South-west Wales boasts epic sea views and colourful seaside towns, but extreme weather conditions and rising sea levels caused by climate change are threatening the coastline. Peter’s seaside route takes you on a tour of Pembrokeshire – stopping off at some of the world’s loveliest beaches along the way.
If you’re travelling by train, you can start this journey at Saundersfoot train station – right next to Saundersfoot village. From here you travel across the Pembrokeshire coastal path, across beautiful rolling hills until you drop down into the town of Tenby.
This is one of Wales’ most famous seaside towns – and you’ll soon see why. (But it does mean you’ll need to prepare for tourists in the height of the season.) If you have the time, it’s definitely recommended to stop off here and have a look around – the medieval town walls are a must-see. After this, there are some big climbs, which are expected near the coast, so nothing that should shake an experienced rider.
The roads here are pretty flat and quiet – as with many routes in this part of Wales and of course, incredibly beautiful. The lanes don’t get much traffic but you’ll still need to watch out. You’ll travel towards Freshwater East beach – a great place to take a break and grab some lunch on the shore, and where there’s a loo if you need it. Just watch out for that incoming tide!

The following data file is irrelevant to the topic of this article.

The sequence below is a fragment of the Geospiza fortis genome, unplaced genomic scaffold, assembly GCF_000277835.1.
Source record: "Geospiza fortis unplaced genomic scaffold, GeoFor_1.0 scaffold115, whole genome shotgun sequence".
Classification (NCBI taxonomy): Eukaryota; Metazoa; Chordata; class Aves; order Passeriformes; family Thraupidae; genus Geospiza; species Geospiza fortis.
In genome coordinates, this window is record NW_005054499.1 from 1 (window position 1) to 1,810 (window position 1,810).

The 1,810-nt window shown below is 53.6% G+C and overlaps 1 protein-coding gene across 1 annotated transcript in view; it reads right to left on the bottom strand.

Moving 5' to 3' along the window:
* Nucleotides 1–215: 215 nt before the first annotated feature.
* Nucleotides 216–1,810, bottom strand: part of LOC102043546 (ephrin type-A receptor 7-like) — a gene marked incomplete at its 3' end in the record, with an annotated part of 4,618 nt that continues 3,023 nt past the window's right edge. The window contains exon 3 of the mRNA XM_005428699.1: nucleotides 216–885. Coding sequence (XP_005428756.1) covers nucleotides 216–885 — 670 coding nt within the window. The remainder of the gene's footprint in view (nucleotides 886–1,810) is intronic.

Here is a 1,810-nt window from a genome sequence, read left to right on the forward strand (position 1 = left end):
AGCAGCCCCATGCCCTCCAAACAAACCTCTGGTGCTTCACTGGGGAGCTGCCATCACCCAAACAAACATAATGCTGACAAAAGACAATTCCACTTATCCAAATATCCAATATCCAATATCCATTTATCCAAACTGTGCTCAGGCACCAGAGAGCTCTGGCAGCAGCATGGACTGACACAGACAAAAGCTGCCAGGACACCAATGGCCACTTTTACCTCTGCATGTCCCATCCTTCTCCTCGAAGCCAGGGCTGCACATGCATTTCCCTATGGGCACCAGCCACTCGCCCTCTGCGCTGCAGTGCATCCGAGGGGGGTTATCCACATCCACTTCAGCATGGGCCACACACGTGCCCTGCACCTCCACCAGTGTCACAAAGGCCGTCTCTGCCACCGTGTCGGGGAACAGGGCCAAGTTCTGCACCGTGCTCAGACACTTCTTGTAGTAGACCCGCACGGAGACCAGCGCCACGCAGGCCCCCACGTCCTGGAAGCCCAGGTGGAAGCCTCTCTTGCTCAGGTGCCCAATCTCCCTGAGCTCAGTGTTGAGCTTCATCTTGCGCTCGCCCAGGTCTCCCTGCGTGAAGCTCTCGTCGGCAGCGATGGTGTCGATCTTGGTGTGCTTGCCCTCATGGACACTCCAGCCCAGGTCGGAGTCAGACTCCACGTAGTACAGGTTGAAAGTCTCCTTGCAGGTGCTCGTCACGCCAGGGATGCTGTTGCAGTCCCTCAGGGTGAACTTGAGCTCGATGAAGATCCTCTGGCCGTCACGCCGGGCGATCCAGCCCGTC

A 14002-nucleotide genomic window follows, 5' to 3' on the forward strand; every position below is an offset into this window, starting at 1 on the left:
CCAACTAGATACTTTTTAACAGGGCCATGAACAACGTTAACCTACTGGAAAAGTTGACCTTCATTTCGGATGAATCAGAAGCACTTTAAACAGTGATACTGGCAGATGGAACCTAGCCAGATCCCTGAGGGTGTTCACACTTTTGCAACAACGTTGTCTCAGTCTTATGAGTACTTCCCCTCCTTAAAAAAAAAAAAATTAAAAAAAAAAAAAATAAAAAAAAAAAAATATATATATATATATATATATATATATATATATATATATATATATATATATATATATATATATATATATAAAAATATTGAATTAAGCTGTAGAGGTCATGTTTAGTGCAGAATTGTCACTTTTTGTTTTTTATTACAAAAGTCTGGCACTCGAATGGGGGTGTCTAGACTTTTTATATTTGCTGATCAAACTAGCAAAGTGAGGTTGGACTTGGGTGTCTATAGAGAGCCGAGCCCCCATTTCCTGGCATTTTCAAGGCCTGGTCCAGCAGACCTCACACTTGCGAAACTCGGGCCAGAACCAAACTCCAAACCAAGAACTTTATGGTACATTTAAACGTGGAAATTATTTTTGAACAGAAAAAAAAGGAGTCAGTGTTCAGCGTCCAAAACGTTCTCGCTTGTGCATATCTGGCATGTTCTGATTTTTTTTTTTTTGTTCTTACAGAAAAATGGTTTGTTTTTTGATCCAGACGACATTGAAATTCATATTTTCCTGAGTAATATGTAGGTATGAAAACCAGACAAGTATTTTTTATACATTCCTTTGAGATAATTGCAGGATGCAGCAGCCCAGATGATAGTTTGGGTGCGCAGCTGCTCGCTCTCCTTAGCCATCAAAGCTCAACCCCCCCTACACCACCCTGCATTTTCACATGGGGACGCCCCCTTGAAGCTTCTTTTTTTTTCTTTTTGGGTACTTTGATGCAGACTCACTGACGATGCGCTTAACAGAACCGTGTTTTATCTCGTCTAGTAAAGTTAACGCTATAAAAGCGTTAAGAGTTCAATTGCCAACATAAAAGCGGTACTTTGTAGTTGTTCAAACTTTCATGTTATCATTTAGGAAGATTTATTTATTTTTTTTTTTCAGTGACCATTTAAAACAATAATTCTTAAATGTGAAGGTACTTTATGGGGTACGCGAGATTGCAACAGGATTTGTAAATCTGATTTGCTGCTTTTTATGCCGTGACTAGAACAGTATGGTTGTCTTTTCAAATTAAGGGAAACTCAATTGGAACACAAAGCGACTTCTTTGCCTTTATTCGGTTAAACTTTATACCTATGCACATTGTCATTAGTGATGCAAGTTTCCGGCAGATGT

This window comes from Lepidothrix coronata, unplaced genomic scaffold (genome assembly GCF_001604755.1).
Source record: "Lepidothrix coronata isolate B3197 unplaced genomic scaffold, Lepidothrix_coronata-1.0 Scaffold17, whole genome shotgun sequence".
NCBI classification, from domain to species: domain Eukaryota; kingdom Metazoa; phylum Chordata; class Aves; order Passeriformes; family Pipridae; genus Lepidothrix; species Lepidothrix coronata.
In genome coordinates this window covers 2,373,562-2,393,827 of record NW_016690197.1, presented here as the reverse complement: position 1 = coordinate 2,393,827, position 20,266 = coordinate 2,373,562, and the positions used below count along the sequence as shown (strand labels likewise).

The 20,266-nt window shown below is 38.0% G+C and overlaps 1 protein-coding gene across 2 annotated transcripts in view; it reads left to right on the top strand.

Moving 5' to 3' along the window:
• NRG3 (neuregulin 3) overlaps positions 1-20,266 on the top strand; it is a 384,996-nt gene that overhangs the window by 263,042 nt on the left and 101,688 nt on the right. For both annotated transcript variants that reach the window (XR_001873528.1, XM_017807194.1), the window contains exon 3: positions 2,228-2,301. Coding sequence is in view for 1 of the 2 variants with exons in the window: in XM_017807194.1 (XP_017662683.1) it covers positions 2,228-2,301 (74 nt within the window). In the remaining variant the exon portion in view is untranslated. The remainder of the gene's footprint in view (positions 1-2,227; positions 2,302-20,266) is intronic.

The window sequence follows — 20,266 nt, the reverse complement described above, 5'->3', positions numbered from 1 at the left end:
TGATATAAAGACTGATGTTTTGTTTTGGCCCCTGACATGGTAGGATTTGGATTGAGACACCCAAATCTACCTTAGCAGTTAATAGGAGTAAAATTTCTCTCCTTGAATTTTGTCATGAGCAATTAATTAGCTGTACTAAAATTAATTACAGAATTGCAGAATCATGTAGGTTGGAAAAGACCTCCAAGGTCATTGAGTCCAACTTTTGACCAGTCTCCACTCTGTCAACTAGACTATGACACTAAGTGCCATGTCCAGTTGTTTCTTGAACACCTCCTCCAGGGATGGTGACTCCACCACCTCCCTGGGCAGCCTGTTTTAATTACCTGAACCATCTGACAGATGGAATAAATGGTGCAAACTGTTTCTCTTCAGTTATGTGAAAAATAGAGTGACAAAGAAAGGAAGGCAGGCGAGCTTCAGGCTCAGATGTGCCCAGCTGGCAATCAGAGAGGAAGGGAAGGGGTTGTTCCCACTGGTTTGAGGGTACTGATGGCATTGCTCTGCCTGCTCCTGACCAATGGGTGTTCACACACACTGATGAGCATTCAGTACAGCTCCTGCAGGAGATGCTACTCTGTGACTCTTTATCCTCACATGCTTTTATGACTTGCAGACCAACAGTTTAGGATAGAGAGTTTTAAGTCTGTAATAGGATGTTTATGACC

At around mile 27 you’ll start on the road towards the world-famous Freshwater West beach – the highlight of the day. As you approach this, which is a really popular destination for surfers, you drop down into a stunning stretch of road with sand dunes either side.
Making your way up to Pembroke (where you can catch the train home from Pembroke Dock station) you’ll pass Pembroke Castle – the birthplace of Henry VIII – which is a final attraction before the route ends.
about the rider
Peter Gostelow is always happy when exploring new places on two wheels. Back before apps and GPS trackers, Peter relied on paper maps to clock up over 100,000km on the road - cycling from Japan to England and England to South Africa.
beauty in the balance
· Almost 25% of Wales’ coastline is affected by coastal erosion – some at rates higher than 0.1m/year.
· The intensity of climate change causes extreme weather conditions in West Wales and warming seas have clear impact on marine life.
· 200,000 properties in Wales are directly at risk of flooding from rivers and the sea.